If you’re running a SaaS business, it’s important to understand how to calculate your cost of goods sold (COGS). This guide will teach you everything you need to know about cost of goods sold for SaaS businesses, including definitions, components and methods for calculation. You’ll also learn how to allocate costs across multiple revenue streams in a SaaS model, and the impact on gross margin and profit.
It can be tricky to determine the Cost of Goods Sold for SaaS, since you are dealing with software and applications. However, it’s important to understand how COGS affects your gross profit and margins. In general, COGS includes any expenses directly related to your product or service production.
For a SaaS company, this could include things like hosting costs, licensing fees, and support services. To calculate COGS, simply add up all
What does Cost of Goods Sold for SaaS Mean?
The Cost of Goods Sold (COGS) is the amount of money that a company spends to produce or acquire the goods it sells. This includes the cost of materials, labor, and delivery directly related to producing and delivering the goods.
If COGS increases, profits will decrease; if COGS decreases, profits will increase.
The Benefits of COGS
The importance of COGS in a business cannot be overstated. It is essential for calculating the gross profit margin, which provides insights into how well the production process is performing and whether or not the company is profitable. Knowing your gross profit allows you to better manage your overhead costs, rent, loans, and reinvestment.
What is considered COGS in a SaaS Company
We recommend the following for SaaS core revenue:
Hosting costs: These should include all core communications costs and, in the rare case where a company owns or maintains the servers that are used to deliver its product products, depreciation.
Employee Costs Related To Keeping the Production Environment Running
Cost of any Third Party Software or Data: Include all direct employee costs necessary to deliver the ongoing service. These are mainly variable costs that are required to deliver the SaaS app.
In general, if these expenses are not paid, provisioning the product or service to customers with installed bases customers would stop or rapidly deteriorate.
To calculate COGS for SaaS companies, you must include the salaries for the employees who are responsible for maintaining the software’s production instance. COGS should not include any other R&D costs. If your company has more than a negligible amount in professional services revenue, you should report these separately.
ASC 606 (and ASC 340) determine when professional services revenue is to be recognized. This depends on whether they are separate from the delivered product. If they are not sold separately from the SaaS products, they must be allocated over the expected term of customer agreements. SaaS companies may need to recognize professional services expenses when they receive payment, rather than capitalize on them.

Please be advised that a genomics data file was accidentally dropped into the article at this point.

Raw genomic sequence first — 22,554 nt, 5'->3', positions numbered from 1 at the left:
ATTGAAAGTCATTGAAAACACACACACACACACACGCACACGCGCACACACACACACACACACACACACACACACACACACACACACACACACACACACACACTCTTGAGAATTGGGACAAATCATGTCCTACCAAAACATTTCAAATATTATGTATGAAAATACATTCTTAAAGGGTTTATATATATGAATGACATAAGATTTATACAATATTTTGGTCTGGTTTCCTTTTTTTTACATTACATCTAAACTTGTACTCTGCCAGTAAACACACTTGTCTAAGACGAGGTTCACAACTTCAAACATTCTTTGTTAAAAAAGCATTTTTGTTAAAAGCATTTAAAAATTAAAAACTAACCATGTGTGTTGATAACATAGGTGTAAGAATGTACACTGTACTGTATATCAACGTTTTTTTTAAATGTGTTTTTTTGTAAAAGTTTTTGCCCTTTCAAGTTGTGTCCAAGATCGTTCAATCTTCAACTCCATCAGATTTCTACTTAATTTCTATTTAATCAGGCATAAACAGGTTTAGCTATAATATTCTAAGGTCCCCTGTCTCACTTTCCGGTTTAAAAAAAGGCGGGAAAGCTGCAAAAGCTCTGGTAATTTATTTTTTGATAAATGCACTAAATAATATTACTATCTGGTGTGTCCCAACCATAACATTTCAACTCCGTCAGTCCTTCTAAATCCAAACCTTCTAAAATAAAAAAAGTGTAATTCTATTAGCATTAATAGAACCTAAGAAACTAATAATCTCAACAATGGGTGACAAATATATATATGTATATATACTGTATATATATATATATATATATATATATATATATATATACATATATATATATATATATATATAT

What is COGS in a SaaS business? COGS is simply the total cost of producing and delivering your product/service. This could include salaries, rent, marketing costs, and so forth.
It is important that you are aware of COGS in order to make smart decisions about how to reinvest this contribution margin back into your SaaS business.
What should not be included in a SaaS company’s COGS?
When calculating COGS for SaaS companies, there are some things you should consider. Direct variable costs should include sales commissions, software development (amortized and not), product management costs and customer success costs that are focused on cross-selling and upselling. Other overhead costs, which are not directly variable costs, should not be included in COGS.
All businesses in this industry need to know the core gross margin of SaaS license revenue. It is usually 80% to 85%.
How to Calculate COGS?
When it comes to calculating COGS for a SaaS company, there is no one-size-fits-all answer. However, a gross margin of 80-90% is generally accepted as being desirable within the industry. This margin level can be used as a benchmark when applying for funding or seeking investors.
It’s important to remember that the
Calculating Gross Profit and Margin in a SaaS Company
For traditional manufacturing businesses, gross profit and margin calculation are essential. The same is true for SaaS companies. Gross profit includes all costs associated with sales, marketing, director salaries, and leases. The greater the margin, the more you can reinvest and the faster your business can grow.
If both Company S or Company T have equal sales revenue, then Company T will have better margins as it keeps more money after accounting for those revenues. This is due to the difference in customer support, licensing and development costs versus staff-related costs, which are always major expenses for SaaS companies.
Understanding a company’s gross profit is crucial as it can reveal a lot about its financial health. Changes in gross margin over time could indicate problems with management or changes within the market. To generate more revenue per customer, SaaS companies must increase their gross margin.
High gross margins are a key factor in risk mitigation and surviving in tough markets.
Cost of goods sold for SaaS (COGS) is an important metric for any business, but it’s especially critical for SaaS companies. Understanding COGS is essential to calculating your gross margin and profit margins, so it’s important to understand the different components that make up this figure.
In this guide, we’ve covered everything you need to know about costs of goods sold for SaaS companies, including definitions, methods of calculation and how to allocate costs across multiple revenue streams.